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Publication numberUS3810814 A
Publication typeGrant
Publication dateMay 14, 1974
Filing dateDec 18, 1972
Priority dateDec 18, 1972
Also published asDE2362507A1
Publication numberUS 3810814 A, US 3810814A, US-A-3810814, US3810814 A, US3810814A
InventorsHerrick C, Shultz A
Original AssigneeGen Electric
Export CitationBiBTeX, EndNote, RefMan
External Links: USPTO, USPTO Assignment, Espacenet
Asymmetric polymer membranes of reduced elastic modulus
US 3810814 A
Abstract  available in
Previous page
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Claims  available in
Description  (OCR text may contain errors)

May 14, 1974 c. s. HERRICK ETAL 3,810,814

ASYMMETRIC POLYMER MEMBRANES OF REDUCED ELASTIC MODULUS Filed Dec. 18, 1972 MN w MWHHW W IM HM wMmQ m United saw 3,8 1 0,8 Patented May 14, 1974 3,810,814 j ASYMME'IRIC POLYMER MEMBRANESOF- REDUCED ELASTIC MODULUS Carlyle S. Herrick, Alplaus, .and Allan. R. Shnltz, Scotia, N.Y., assiguors to General Electric Company Filed Dec. 18, 1972, Ser. No. 315,801

Int. Cl. B3211 5/18 US. Cl. 161-159 "5' Claims ABSTRACT OF THE DISCLOSURE An improved method is disclosed for the manufacture of dry asymmetric membranes, which comprise a porous layer of interconnected crystals of polymer material and, integral therewith, a dense less crystalline surface layer forming one face of the membrane. Finely divided grafted elastomeric material compatible with the system is included in the casting solution and the completed membrane embodies the tiny elastomeric particles apparently uniformly distributed therethrough. The use of elastomen'c particles having polystyrene chains grafted thereto is specifically described as being added for preparing asymmetric polyxylylene oxide membranes.

BACKGROUND OF THE INVENTION A method for the preparation of asymmetric membranes from various polymers is described in U.S. patent application Ser. No. 36,923-Kimura, filed May 13, 1970 now US. Pat. 3,709,774, and assigned to the assignee of the instant invention. The Kirnura application is incorporated by reference. Detailed description is given therein of the structure of polyxylylene oxide membranes prepared by this method and include membranes having a graded porosity and an interconnected pore system progressing from a dense, thin (about 1-2 micrometers thick) surface layer to the opposite face thereof.

Manufacture of asymmetric polyxylylene oxide membranes by the process described in the Kimura application has been, and continues to be, satisfactory so long as the membranes are not subjected to folding or creasing during the manufacturing process and packaging operations. Ordinarily, once such membranes have been packaged they will not be subjected to folding or creasing during use. It would be desirable to remove this limitation and to be able to produce asymmetric membranes having significant tolerance for folding and crease formation.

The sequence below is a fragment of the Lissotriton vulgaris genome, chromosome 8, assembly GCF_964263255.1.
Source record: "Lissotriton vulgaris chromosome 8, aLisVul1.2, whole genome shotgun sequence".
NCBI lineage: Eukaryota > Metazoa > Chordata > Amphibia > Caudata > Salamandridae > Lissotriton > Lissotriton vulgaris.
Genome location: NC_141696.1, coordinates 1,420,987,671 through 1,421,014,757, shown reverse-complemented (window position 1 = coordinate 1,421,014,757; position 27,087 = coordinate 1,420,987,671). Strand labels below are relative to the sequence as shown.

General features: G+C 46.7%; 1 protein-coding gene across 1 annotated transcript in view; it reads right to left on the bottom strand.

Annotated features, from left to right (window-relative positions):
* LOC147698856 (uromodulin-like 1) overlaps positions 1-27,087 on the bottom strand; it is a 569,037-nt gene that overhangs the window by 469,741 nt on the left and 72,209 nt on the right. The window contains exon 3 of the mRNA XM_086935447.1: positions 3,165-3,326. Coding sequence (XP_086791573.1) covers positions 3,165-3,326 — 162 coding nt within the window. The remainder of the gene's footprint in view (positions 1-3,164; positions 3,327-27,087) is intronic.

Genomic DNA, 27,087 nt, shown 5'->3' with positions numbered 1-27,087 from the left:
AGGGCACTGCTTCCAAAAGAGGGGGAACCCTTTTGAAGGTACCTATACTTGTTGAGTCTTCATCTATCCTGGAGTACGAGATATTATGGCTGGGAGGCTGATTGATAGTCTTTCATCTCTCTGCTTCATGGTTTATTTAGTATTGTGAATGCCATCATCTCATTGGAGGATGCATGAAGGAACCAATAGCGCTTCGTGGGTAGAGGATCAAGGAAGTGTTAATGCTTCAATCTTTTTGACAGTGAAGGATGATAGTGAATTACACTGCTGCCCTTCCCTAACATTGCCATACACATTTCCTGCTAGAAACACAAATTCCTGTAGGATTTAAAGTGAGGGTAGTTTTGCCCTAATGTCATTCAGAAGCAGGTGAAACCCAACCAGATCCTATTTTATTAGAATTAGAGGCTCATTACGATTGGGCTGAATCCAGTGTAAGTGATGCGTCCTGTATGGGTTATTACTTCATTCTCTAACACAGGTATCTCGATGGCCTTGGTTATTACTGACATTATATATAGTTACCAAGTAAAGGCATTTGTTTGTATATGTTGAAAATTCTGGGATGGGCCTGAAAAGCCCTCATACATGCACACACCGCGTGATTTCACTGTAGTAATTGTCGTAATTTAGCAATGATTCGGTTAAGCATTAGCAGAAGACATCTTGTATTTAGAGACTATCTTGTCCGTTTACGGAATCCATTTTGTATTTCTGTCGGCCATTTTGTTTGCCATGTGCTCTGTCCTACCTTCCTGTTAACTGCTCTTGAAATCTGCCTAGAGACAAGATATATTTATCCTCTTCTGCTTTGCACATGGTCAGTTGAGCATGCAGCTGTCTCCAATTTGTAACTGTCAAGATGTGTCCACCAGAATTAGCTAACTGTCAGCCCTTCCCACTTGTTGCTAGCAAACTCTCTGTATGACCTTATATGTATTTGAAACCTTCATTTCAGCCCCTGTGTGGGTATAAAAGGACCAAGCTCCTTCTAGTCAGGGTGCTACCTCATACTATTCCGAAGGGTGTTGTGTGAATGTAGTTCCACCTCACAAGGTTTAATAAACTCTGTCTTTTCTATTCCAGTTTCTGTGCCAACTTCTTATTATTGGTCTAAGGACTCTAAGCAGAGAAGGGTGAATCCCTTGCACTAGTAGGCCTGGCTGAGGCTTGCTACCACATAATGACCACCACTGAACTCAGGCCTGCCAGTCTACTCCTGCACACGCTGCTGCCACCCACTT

SUMMARY OF THE INVENTION It has been discovered that by adding to the casting solution (of the Kimura invention) for preparing a polymeric asymmetric membrane a small quantity of colloidalsized (0.1- micrometers) elastomeric particles rendered compatible with the polymer material and casting a membrane the requisite crystallization phenomena proceed uninhibited and an asymmetric membrane is still produced. Such asymmetric membranes having a non-porous surface layer are found to possess significantly increased crack resistance, increased tear strength and increased separation capability. Elastomeric particles averaging ap proximately 5 micrometers in diameter having polystyrene chains grafted thereto have been successfully and beneficially incorporated in asymmetric polyxylylene oxide membranes.

BRIEF DESCRIPTION OF THE DRAWING Objects and advantages of this invention will be apparent to those skilled in the art from consideration of the description taken in connection with the accompanying drawing schematically representing apparatus for the conversion of a polymer coating solution to a continuous sheet of solid polymer having an asymmetric structure.

Two types of asymmetric polymer membrane structures are produced by the method described in the aforementioned Kimu'ra' application, both having graded porosity in the form of interconnected pores. In the first. type of asymmetric rr'iembrane the interconnected pores range from an effective diameter of about A. atone membrane face toa smallerundetermine'd site adjacent} di-Snse non-porous layer forming thesecond face of the membrane. In the second type of asymmetric membrane the interconnected pores range from an effective diameter of about 100 A. at one membrane face to some very small finite value at the opposite face of the membrane whereby gas can freely pass through the membrane. In both cases the regions of graded porosity are microporous.

Among the thermoplastic polymer materials from which asymmetric membranes may be prepared are the arylene oxide polymers described in US. Pat. No. 3,350,844-Robb (incorporated by reference), polycarbonate resins such as are described in US. Pat. No. 3,256,675Robb et al. (incorporated by reference), polyvinyl acetate resins, polyalkyl methacrylate resins, polysulfones, polymers of monovinyl aromatic hydrocarbons, etc.